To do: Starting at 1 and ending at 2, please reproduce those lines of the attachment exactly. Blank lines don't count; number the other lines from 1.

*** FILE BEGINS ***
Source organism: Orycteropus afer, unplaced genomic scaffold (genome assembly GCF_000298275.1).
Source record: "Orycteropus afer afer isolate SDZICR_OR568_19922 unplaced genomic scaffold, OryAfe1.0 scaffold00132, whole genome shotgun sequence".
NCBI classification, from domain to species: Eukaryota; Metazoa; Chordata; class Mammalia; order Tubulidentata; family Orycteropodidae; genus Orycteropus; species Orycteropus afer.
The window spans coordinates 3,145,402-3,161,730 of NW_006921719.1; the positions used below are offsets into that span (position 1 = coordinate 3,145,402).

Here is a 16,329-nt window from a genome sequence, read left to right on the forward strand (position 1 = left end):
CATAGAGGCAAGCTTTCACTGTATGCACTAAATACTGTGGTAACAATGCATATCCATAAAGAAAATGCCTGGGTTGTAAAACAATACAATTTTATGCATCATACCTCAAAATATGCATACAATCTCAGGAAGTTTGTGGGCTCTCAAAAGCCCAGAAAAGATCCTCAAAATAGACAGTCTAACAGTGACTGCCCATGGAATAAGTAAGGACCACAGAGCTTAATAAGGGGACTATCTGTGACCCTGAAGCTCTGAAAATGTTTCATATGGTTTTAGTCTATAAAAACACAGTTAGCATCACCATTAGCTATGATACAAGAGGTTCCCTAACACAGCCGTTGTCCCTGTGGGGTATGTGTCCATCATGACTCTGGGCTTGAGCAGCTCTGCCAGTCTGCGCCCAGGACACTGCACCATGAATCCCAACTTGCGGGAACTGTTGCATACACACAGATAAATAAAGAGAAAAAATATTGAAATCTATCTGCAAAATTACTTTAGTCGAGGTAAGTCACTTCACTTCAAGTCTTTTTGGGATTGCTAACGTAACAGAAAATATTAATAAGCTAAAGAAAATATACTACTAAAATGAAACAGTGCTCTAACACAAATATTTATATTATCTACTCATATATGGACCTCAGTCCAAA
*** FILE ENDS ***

Source organism: Orycteropus afer, unplaced genomic scaffold (genome assembly GCF_000298275.1).
Source record: "Orycteropus afer afer isolate SDZICR_OR568_19922 unplaced genomic scaffold, OryAfe1.0 scaffold00132, whole genome shotgun sequence".